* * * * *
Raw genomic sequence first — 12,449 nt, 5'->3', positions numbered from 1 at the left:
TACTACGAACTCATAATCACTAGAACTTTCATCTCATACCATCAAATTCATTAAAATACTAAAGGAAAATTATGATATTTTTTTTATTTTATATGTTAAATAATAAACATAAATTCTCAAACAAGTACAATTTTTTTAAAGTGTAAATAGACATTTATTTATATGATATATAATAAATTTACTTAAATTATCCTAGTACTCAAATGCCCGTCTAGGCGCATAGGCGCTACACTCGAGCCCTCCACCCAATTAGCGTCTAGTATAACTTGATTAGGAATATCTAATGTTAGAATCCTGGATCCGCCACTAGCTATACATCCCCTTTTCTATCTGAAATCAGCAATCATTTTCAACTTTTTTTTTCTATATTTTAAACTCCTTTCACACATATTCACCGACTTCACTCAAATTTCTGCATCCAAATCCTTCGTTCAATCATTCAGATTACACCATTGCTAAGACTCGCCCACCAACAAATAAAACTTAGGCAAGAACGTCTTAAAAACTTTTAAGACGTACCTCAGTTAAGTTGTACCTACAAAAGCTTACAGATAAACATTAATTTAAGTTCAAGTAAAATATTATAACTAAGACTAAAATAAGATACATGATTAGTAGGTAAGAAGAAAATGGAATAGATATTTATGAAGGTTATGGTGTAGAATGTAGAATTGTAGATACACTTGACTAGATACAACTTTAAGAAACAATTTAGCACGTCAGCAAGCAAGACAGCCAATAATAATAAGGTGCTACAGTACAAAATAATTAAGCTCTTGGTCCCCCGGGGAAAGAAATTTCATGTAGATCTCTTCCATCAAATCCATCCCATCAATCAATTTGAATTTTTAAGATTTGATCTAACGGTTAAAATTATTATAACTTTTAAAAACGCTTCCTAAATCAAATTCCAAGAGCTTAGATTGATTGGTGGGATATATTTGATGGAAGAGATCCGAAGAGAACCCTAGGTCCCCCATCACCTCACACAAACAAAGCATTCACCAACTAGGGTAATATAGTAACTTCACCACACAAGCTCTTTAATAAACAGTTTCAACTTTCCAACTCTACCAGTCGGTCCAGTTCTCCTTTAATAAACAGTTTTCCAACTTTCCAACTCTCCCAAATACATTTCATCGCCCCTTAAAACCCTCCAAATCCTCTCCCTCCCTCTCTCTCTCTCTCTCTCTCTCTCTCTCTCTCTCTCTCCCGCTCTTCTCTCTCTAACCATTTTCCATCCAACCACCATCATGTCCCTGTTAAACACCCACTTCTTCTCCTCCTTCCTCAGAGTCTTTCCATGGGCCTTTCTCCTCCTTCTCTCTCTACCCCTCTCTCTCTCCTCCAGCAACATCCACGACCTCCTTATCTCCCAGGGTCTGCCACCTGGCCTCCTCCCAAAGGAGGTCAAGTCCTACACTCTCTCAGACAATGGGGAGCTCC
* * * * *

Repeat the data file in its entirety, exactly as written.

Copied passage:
Raw genomic sequence first — 12,449 nt, 5'->3', positions numbered from 1 at the left:
TACTACGAACTCATAATCACTAGAACTTTCATCTCATACCATCAAATTCATTAAAATACTAAAGGAAAATTATGATATTTTTTTTATTTTATATGTTAAATAATAAACATAAATTCTCAAACAAGTACAATTTTTTTAAAGTGTAAATAGACATTTATTTATATGATATATAATAAATTTACTTAAATTATCCTAGTACTCAAATGCCCGTCTAGGCGCATAGGCGCTACACTCGAGCCCTCCACCCAATTAGCGTCTAGTATAACTTGATTAGGAATATCTAATGTTAGAATCCTGGATCCGCCACTAGCTATACATCCCCTTTTCTATCTGAAATCAGCAATCATTTTCAACTTTTTTTTTCTATATTTTAAACTCCTTTCACACATATTCACCGACTTCACTCAAATTTCTGCATCCAAATCCTTCGTTCAATCATTCAGATTACACCATTGCTAAGACTCGCCCACCAACAAATAAAACTTAGGCAAGAACGTCTTAAAAACTTTTAAGACGTACCTCAGTTAAGTTGTACCTACAAAAGCTTACAGATAAACATTAATTTAAGTTCAAGTAAAATATTATAACTAAGACTAAAATAAGATACATGATTAGTAGGTAAGAAGAAAATGGAATAGATATTTATGAAGGTTATGGTGTAGAATGTAGAATTGTAGATACACTTGACTAGATACAACTTTAAGAAACAATTTAGCACGTCAGCAAGCAAGACAGCCAATAATAATAAGGTGCTACAGTACAAAATAATTAAGCTCTTGGTCCCCCGGGGAAAGAAATTTCATGTAGATCTCTTCCATCAAATCCATCCCATCAATCAATTTGAATTTTTAAGATTTGATCTAACGGTTAAAATTATTATAACTTTTAAAAACGCTTCCTAAATCAAATTCCAAGAGCTTAGATTGATTGGTGGGATATATTTGATGGAAGAGATCCGAAGAGAACCCTAGGTCCCCCATCACCTCACACAAACAAAGCATTCACCAACTAGGGTAATATAGTAACTTCACCACACAAGCTCTTTAATAAACAGTTTCAACTTTCCAACTCTACCAGTCGGTCCAGTTCTCCTTTAATAAACAGTTTTCCAACTTTCCAACTCTCCCAAATACATTTCATCGCCCCTTAAAACCCTCCAAATCCTCTCCCTCCCTCTCTCTCTCTCTCTCTCTCTCTCTCTCTCTCTCTCTCCCGCTCTTCTCTCTCTAACCATTTTCCATCCAACCACCATCATGTCCCTGTTAAACACCCACTTCTTCTCCTCCTTCCTCAGAGTCTTTCCATGGGCCTTTCTCCTCCTTCTCTCTCTACCCCTCTCTCTCTCCTCCAGCAACATCCACGACCTCCTTATCTCCCAGGGTCTGCCACCTGGCCTCCTCCCAAAGGAGGTCAAGTCCTACACTCTCTCAGACAATGGGGAGCTCC